Initial Release Date: October 15, 2009
Developer: 5pb., Nitroplus
Platforms: PC, Vita (reviewed)
After hearing so much about Steins;Gate I finally made it a point to playthrough the entire game on Vita. I have no experience with visuals novels, so I was excited for an introduction to the genre.
Now, for those also without any prior knowledge, visuals novels are pretty much just that – text and story along with pictures or small video. There are minimal gameplay elements other than clicking through the story or making a story-branch choice.
Given the nature of visual novels, it is difficult to do a traditional game review that I have done in the past. Visual novels are closer to books than games, and therefore the focus is really on the story and delivery. Therefore, this review will be a new exercise in review for me.
WARNING: Review may contain spoilers – Steins;Gate is a narrative driven game so beware!
The game begins with what will ultimately be a critical story piece. Okabe Rintaro, also known as Okarin or Kyouma Hououin, is the self proclaimed mad scientist of the Future Gadget Laboratory. In the beginning, he crashes a lecture about time travel, claiming its contents are plagiarism of a certain John Titor. Shortly after, he witnesses the murder of Kurisu Makise, a wunderkind in the field of neuroscience.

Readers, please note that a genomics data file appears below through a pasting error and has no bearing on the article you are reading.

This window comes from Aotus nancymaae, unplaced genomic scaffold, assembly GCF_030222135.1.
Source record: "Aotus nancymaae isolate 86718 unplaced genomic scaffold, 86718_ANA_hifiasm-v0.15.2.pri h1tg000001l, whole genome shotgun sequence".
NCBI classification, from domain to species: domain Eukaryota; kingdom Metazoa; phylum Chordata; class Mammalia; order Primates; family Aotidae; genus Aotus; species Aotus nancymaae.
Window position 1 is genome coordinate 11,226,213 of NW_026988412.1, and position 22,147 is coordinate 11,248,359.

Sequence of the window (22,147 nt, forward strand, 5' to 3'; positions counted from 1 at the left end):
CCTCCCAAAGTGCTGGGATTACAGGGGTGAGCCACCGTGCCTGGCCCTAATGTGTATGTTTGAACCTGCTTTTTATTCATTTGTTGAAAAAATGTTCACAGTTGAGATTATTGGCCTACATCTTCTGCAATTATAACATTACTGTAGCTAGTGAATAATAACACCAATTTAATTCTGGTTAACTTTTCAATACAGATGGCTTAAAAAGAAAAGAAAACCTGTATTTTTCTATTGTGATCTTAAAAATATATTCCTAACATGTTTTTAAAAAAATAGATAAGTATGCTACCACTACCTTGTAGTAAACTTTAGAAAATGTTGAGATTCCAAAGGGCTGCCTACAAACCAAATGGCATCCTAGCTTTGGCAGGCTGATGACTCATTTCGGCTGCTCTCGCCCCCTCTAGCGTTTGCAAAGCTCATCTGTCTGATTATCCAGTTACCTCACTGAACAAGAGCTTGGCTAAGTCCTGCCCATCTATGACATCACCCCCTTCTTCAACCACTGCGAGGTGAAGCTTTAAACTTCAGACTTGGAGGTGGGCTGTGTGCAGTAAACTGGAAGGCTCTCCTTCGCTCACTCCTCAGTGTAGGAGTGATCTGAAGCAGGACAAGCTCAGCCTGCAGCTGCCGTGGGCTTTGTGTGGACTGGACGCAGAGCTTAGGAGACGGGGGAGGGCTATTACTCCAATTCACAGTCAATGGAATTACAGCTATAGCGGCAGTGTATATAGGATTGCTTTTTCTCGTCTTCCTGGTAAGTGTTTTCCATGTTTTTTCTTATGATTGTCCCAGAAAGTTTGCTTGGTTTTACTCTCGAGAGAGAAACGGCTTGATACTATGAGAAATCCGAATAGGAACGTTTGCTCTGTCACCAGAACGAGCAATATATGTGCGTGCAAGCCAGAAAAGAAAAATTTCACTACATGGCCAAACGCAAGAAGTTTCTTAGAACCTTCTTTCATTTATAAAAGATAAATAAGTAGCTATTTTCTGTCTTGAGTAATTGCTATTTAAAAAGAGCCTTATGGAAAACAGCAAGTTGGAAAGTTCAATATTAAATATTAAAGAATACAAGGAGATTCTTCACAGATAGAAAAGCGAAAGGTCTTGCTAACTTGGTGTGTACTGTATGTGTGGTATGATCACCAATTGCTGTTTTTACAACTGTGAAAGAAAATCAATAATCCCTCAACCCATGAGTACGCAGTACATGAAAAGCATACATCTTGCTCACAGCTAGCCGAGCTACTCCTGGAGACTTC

Rintaro then texts his hacker confidant extraordinaire, Itaru, about the murder. As soon as he does, the world changes forever. The text actually sends to the past, courtesy of the Future Gadget Lab’s PhoneWave invention, which is simply a microwave connected to the cellphone.
What proceeds is a walkthrough of various time travel theories, the malicious motivations of SERN, and the ethical and philosophical ramifications of the ability to manipulate time. I don’t want to give away too much more.
The “game” itself, as previously mentioned, consists of opening Rintaro’s cellphone to respond to emails. There are several choice in some emails, thus creating a branching effect for the endings.
There is one “true” ending that requires a specific set of responses. If playing through the game for the first time, I highly suggest just picking what you want for the first go round, and to NOT use a guide. The game allows you to replay with skipping on, which makes it easy to play through the game straight to the end, and get the ending you desire.
The minimal gameplay was not an issue I’ve read other’s complain about. While there is no precision or strategy required, it is still interactive at just the right pace to engage the player and invest them in their choices.
The story itself is well done. The game does a good job explaining the oft difficult concepts associated with time travel. It helps conceptualize what exactly is going on, which is where a lot of the depth of the story derives.
Another critical element is the visuals (it being a visual novel and all). It is all presented in the traditional Japanese animation style, and is mostly still frames with text. Occasionally, there is little animated or video bits, but these are few and far between.
For pacing, the game starts with a strong hook (as detailed above), but then does crawl a bit while building in the characters and the world. For instance, there is quite a bit of fiddling with the PhoneWave by the lab members early on, with some of the experiments not really producing anything meaningful for the story. While in real life, such futile efforts do a have a value, the story is lacking for such inclusion.